The Olympic Dam promises to be a considerable asset for Australian energy resources. It is considered to be the world’s largest uranium deposit and the enormous scale of the expansion ambitions are revealed in the SEIS which estimates that BHP will spend $30 billion to access the resource.
By Dave Brown – Exclusive to Uranium Investing News
On Friday, BHP Billiton (NYSE:BHP) released its Supplementary Environmental Impact Statement (SEIS) for a significant expansion of its existing mining and processing operation at Olympic Dam in northern South Australia. The stringent Australian government approvals process required the company to submit the SEIS for review by the Australian, South Australian and Northern Territory Governments early last December. Following a series of adequacy checks on the SEIS, the governments granted permission to publicly release the document.
Olympic Dam promises to be a considerable asset for Australian energy resources joining the North West Shelf gas shelf and Queensland gas and coal basins as a source of great future national wealth. It is considered to be the world’s largest uranium deposit and the enormous scale of the expansion ambitions are revealed in the SEIS which estimates that BHP will spend $30 billion to access the resource. The shape of the enormous deposit is described as a frying pan, with the current underground mine taking ore from the “handle” and the planned open pit mining taking place on what is the “pan” of the ore body.
The handle of the deposit was discovered by Western Mining Corporation; however, the asset was sold before the scope of the pan was known. Low cost acquisition has historically been a prime catalyst for BHP growth with the company acquiring its Mount Newman iron ore from CSR and others and Chilean coal and copper from Utah.
The president of BHP’s uranium business unit, Dean Dalla Valle, indicates that the quantitative estimates in the environmental statement are based on a 40-year Olympic Dam life, although the pan in fact has a 100 year life. The extensive expansion will involve a preliminary six years of development to remove the overburden to access the pan. Upon completion this would remove the 350 meter thick zone of overburden and the rock taken out would be transported to a rock storage facility that covers 6,720 hectares and will eventually reach the height of 150 meters. By 2050, when the mine has not even completed half of its anticipated project life, the pit will be an estimated 3.5 kilometers wide, 4.1 kilometers long and one kilometer deep.
While BHP is removing the overburden and after the open cut starts it will continue to exploit the existing underground mine. At full capacity the company expects to produce a total of 19,000 tonnes, including 15,000 tonnes from the open pit and 4,000 tonnes from the underground mine becoming the world’s biggest uranium supplier. Mr. Dalla Valle says that, despite the forecasted 19,000 tonne Olympic Dam uranium output, his present estimates indicate a considerable global shortfall of 50,721 tonnes of uranium on the basis of current and projected output. The impending shortfall could result in uranium prices increasing substantially by the end of this decade, coinciding with when the open pit mine begins ramping up its operation.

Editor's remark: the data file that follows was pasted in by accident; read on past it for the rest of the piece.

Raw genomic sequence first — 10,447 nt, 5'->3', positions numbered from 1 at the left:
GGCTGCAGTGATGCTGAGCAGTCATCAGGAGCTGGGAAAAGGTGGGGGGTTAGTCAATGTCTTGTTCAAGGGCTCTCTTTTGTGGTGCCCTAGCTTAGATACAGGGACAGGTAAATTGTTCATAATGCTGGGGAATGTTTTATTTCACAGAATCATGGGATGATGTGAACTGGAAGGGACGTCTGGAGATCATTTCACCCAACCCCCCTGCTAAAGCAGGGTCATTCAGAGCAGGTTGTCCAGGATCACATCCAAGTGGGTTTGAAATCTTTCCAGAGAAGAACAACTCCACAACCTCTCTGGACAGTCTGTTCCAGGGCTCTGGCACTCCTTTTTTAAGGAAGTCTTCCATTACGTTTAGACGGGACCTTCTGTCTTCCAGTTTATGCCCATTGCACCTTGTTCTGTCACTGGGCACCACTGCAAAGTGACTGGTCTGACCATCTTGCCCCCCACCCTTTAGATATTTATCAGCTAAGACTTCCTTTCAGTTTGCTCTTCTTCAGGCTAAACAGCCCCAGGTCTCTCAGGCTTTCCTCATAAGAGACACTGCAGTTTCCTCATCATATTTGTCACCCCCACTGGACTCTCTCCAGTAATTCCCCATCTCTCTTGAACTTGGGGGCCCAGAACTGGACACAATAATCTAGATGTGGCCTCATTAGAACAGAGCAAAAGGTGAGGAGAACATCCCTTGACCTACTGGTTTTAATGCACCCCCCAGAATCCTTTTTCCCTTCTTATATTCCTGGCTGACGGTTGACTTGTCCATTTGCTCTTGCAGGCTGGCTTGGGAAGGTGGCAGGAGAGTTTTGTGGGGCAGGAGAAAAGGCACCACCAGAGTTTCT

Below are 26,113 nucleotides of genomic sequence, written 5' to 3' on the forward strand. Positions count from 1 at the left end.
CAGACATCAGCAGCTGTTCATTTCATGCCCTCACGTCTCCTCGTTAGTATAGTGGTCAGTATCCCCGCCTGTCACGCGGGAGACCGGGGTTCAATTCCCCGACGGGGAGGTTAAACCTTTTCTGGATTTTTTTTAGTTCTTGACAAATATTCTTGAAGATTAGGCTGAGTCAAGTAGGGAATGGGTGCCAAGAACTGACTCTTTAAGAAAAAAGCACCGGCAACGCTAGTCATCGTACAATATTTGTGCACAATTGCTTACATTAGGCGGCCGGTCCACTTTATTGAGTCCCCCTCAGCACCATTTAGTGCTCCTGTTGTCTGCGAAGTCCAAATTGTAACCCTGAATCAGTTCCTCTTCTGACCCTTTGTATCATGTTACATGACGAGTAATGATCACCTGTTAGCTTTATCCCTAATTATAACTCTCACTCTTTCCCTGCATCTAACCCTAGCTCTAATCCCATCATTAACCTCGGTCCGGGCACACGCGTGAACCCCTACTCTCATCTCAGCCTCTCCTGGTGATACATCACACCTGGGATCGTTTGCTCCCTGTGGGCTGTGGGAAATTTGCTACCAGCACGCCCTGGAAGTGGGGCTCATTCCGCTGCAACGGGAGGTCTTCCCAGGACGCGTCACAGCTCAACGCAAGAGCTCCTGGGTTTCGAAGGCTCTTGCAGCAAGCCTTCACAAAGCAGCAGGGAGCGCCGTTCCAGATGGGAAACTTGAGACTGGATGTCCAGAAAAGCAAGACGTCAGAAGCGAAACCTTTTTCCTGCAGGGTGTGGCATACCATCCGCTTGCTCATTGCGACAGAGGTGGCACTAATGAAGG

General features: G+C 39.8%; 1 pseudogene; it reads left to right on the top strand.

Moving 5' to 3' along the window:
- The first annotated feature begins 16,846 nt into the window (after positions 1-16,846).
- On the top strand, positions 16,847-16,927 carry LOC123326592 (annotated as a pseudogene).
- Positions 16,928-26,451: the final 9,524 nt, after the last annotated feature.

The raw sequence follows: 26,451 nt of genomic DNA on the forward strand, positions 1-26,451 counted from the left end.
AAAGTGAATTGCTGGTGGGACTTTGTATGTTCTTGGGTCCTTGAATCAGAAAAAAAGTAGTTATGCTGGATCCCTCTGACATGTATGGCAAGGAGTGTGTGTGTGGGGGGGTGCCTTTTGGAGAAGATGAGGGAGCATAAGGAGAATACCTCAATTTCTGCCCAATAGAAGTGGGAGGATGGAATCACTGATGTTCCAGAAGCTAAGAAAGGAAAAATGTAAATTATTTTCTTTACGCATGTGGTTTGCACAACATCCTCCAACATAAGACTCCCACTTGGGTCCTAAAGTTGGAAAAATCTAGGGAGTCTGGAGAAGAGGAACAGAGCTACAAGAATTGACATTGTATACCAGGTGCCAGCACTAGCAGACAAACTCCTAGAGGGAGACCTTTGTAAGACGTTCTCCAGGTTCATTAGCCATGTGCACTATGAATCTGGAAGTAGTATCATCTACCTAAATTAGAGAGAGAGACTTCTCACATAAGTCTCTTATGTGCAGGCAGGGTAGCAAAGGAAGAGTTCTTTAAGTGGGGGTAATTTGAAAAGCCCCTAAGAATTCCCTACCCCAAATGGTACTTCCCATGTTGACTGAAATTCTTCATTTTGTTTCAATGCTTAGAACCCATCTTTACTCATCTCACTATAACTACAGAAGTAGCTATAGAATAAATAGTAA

A critical revenue source during the development years will be from copper production with most recent estimates equivalent to 515,000 tonnes of copper per year. At present the ore being extracted from underground is converted to copper metal and there was pressure on BHP to do the same with open pit ore; however, the company has opted for a copper concentrate that includes uranium, gold and silver, which will be transported by railway via Alice Springs to Darwin. The tailings from producing the concentrate will be rich in uranium but also include copper, gold and silver. The uranium will be extracted from the tailings by employing a hydrometallurgical plant along with a desalination plant and further support facilities.
Spot market uranium price climbs
Last Friday, the weekly uranium spot price closed at $57.00 per pound. Trade tech reported 8 transactions during the week with a range of spot market uranium prices increasing $1.00 per pound above those concluded at the beginning of the week. The increase in the price for recent transactions was attributed primarily to rumors that a supplier had reached an agreement for the purchase of a considerable quantity of approximately 2,000 tonnes of uranium being transferred by the US Department of Energy (DOE) under a Secretarial Determination issued on March 2. The Secretarial Determination authorized the uranium transfers to fund accelerated cleanup activities at the Portsmouth enrichment facility in Piketon, Ohio, through the third quarter of calendar year 2013. The market responded to the rumors that such a large block of material had been removed as potential lack of inventory. In turn, buyers exhibited a willingness to pay higher prices in order to secure material.